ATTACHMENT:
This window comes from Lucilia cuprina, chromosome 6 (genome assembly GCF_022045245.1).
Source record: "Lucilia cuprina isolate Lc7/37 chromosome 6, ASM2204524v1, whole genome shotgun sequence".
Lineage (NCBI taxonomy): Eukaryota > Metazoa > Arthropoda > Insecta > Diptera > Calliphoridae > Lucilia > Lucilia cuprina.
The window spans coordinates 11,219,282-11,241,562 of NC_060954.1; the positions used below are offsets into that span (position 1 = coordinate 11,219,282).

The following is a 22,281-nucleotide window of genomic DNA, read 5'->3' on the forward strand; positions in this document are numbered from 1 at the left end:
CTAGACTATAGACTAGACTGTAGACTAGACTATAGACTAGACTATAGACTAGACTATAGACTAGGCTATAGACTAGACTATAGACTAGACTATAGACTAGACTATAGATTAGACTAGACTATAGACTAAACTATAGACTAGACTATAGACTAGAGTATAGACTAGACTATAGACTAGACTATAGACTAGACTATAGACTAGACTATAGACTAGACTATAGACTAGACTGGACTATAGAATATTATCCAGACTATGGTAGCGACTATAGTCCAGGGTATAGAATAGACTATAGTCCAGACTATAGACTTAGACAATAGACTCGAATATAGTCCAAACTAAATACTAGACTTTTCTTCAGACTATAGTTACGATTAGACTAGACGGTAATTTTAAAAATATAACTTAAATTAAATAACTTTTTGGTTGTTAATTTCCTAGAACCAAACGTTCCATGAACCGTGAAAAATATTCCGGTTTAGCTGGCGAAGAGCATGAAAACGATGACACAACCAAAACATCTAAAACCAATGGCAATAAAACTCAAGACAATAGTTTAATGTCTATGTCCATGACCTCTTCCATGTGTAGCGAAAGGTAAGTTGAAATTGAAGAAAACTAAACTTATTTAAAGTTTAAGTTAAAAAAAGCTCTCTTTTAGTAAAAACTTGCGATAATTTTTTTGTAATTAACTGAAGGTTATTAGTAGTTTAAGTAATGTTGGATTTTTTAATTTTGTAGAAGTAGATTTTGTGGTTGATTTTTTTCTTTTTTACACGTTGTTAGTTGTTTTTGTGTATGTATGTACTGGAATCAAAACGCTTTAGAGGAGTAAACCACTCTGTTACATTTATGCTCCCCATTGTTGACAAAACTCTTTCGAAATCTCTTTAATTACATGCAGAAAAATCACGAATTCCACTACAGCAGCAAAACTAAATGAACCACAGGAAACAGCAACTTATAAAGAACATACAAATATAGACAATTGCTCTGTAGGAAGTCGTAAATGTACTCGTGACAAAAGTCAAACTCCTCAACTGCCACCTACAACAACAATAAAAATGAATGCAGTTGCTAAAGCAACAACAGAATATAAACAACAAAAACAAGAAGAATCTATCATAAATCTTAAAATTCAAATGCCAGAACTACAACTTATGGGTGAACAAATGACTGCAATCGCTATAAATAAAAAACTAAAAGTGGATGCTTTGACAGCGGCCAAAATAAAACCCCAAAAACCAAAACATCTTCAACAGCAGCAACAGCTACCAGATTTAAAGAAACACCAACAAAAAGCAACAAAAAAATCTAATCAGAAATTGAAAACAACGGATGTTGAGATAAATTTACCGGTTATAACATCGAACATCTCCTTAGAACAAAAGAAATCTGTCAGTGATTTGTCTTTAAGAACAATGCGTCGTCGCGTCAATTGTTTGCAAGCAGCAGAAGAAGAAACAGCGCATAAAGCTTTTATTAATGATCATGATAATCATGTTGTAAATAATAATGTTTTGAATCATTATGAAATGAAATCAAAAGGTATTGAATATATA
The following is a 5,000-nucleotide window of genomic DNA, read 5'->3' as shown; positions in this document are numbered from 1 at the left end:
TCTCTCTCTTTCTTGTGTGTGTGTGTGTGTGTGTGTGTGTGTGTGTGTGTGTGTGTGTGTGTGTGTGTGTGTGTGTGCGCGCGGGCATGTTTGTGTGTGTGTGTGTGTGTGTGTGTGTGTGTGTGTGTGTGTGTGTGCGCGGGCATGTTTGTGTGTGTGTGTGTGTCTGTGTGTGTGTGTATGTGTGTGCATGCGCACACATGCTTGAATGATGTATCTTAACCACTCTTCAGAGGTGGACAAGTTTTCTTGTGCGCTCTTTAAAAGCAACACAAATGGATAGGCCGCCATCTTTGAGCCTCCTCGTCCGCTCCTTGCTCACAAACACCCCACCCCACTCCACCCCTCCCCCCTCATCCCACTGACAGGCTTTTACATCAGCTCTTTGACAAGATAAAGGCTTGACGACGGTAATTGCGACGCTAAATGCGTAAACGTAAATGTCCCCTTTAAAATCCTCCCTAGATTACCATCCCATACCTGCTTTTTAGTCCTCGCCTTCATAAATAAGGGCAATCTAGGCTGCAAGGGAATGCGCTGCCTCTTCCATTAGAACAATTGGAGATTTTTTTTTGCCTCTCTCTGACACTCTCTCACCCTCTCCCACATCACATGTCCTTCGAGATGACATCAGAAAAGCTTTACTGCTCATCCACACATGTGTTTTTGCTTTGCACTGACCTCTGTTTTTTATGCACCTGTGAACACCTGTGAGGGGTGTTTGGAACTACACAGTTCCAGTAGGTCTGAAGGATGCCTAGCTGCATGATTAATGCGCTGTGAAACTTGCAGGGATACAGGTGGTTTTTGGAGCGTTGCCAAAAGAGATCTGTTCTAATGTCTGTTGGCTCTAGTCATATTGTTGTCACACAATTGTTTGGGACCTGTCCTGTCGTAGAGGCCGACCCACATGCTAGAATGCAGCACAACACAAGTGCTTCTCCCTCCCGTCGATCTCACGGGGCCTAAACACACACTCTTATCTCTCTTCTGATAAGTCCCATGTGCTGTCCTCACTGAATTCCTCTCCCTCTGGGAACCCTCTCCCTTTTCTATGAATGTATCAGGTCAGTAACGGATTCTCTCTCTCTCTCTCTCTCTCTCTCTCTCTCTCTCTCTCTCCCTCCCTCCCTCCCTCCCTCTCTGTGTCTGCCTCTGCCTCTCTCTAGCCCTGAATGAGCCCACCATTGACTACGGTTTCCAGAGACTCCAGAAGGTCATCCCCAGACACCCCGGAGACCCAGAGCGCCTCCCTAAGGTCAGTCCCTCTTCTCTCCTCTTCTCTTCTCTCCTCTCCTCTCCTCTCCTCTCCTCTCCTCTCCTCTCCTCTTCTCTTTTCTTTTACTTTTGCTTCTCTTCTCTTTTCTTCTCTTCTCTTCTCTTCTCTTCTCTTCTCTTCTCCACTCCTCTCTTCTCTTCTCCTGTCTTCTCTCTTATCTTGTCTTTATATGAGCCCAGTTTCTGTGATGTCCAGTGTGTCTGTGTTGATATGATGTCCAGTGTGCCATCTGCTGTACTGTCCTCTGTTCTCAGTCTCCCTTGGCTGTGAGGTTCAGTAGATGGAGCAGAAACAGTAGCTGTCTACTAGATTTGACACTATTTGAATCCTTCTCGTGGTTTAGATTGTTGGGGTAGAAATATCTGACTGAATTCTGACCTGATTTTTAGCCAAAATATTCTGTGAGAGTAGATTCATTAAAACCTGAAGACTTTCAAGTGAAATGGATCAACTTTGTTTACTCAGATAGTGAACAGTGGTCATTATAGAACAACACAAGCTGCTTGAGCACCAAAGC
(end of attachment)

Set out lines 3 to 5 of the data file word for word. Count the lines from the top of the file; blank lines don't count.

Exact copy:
Lineage (NCBI taxonomy): Eukaryota > Metazoa > Arthropoda > Insecta > Diptera > Calliphoridae > Lucilia > Lucilia cuprina.
The window spans coordinates 11,219,282-11,241,562 of NC_060954.1; the positions used below are offsets into that span (position 1 = coordinate 11,219,282).

The following is a 22,281-nucleotide window of genomic DNA, read 5'->3' on the forward strand; positions in this document are numbered from 1 at the left end: